Why Won’t My Plantar Fasciitis Go Away?

In Hip Pain, Physical Therapy, Uncategorized by Seth Peterson, Physical Therapist Oro Valley

Kirstin Weible, PT, ScD

What is the Plantar Fascia?

The Plantar Fascia is a thick band of ligamentous tissue that runs from the calcaneus, the heel bone, to the metatarsal heads, the ball of the foot.  It provides a rigid support to the bottom of the foot and is meant to provide a bit of force absorption.  It can become inflamed and quite painful when it has been repetitively stressed.  Of course, if you’ve been dealing with this for quite some time without relief, you’ve probably already read those details on Dr. Google.  The pain is classically worse in the mornings and felt near the heel.  

What Treatments Work for Plantar Fasciitis?

Additionally, you’ve probably tried all of the treatment options you’ve found on the internet as well, for example, calf stretches (soleus and gastrocnemius muscles), rolling a tennis ball, frozen water bottle, or specialized massage devices on the bottom of your foot, or even sleeping in space boots meant to stretch the fascia in the night.  You have been doing these things for week, months, years, and still no relief.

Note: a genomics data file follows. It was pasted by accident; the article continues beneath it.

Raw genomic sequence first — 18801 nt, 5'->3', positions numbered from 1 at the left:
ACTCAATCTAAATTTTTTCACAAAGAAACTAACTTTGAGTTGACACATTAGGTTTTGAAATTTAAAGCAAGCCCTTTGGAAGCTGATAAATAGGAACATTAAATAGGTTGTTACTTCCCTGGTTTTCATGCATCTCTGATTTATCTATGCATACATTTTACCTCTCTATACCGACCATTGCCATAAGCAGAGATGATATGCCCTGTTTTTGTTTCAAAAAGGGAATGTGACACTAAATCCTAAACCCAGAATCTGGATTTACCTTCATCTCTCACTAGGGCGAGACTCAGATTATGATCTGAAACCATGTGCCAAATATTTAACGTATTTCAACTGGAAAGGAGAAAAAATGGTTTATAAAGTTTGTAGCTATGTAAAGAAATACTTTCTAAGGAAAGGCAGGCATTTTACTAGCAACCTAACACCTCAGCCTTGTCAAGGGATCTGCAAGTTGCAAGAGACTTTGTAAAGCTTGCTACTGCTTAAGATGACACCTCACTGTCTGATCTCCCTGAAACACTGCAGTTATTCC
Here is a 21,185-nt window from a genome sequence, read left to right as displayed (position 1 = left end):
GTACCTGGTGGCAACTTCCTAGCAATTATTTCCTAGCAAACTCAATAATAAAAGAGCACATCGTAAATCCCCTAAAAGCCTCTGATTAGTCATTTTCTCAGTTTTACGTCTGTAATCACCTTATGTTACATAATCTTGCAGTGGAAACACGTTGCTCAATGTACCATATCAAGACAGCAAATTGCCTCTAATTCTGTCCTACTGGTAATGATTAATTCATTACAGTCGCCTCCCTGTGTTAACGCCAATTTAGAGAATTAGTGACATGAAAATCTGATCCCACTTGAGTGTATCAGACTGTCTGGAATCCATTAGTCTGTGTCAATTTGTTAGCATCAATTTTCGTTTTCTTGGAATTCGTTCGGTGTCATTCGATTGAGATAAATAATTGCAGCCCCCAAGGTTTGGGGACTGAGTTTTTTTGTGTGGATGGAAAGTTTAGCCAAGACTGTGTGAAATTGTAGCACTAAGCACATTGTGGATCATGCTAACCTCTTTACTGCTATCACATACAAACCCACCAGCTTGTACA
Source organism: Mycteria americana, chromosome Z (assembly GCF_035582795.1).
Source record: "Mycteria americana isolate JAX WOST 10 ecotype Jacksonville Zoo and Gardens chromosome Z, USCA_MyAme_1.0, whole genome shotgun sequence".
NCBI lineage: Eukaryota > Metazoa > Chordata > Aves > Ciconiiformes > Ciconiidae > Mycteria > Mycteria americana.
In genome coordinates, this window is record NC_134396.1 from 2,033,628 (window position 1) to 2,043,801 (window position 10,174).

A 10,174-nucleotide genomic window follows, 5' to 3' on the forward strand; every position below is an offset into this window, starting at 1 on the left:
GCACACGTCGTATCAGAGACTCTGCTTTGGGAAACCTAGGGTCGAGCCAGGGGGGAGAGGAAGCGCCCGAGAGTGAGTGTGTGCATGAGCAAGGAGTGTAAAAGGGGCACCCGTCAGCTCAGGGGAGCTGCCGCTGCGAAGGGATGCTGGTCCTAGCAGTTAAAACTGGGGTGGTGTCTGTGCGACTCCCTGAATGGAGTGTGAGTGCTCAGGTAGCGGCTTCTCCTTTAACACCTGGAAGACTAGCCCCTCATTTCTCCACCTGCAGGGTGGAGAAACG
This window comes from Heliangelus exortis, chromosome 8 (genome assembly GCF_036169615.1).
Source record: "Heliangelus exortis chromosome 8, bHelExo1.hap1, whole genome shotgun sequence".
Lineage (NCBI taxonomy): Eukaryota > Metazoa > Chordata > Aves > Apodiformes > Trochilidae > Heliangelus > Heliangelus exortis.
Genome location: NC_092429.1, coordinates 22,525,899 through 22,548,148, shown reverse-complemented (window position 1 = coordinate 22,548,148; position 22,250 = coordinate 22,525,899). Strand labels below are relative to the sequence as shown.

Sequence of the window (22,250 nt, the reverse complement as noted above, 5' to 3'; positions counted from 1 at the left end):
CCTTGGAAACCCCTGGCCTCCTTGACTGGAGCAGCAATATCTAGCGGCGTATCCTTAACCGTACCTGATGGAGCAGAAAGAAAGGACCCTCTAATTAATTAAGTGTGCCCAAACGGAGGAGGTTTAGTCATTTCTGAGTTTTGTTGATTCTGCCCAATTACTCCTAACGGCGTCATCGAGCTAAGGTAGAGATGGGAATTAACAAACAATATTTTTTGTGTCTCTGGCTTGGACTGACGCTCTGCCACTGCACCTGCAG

Perhaps you’ve even gotten steroid injections in the painful area.  These can sometimes be risky because the recent research has shown that a more chronic fasciitis is in fact more of a fasciosis, meaning there is certainly pain and irritation but not much by way of inflammation.  In that case, you’re increasing the risk of tearing the ligament as these injections can compromise its integrity.  And still, the pain persists.  Why? 

Don’t Look ONLY at the Foot

The foot is the first thing to hit the ground.  No matter how the hip, knee, or pelvis is functioning, the foot must adapt as it contacts the ground in order to keep you upright and on your way.  What I’ve seen in the clinic on many occasions is a person with plantar fasciitis as a secondary problem to a weak hip, specifically weakness in the hip abductors.  These hip muscles are meant to provide stability with each step and maintain a certain mechanical balance to the gait pattern.  They can become weak following surgery, some time away from a sport prior to returning, or any number of reasons.  When this is the case, the plantar fascia pays the price.  With each step, it is stressed at a level and in a direction that it is not meant to handle.  When this occurs over a period of time, the irritation sets in, and no matter how you treat the foot, as long as the hip problem persists, so does the foot problem.  

So what’s the solution?  Strengthen the hip abductor muscles, of course!  The best way to start down that road is to come in for an evaluation, or a telehealth visit for those out of towners, and let us determine which of those muscles may the culprit and why.  It may be simple, or it may be something a bit more curious that needs further evaluation in our clinic.  It is also important that we get a chance to rule out more serious pathologies as well.  Then, we’ll be able to make you a treatment plan and a home program to hopefully kick that plantar fascia pain out of your life for good!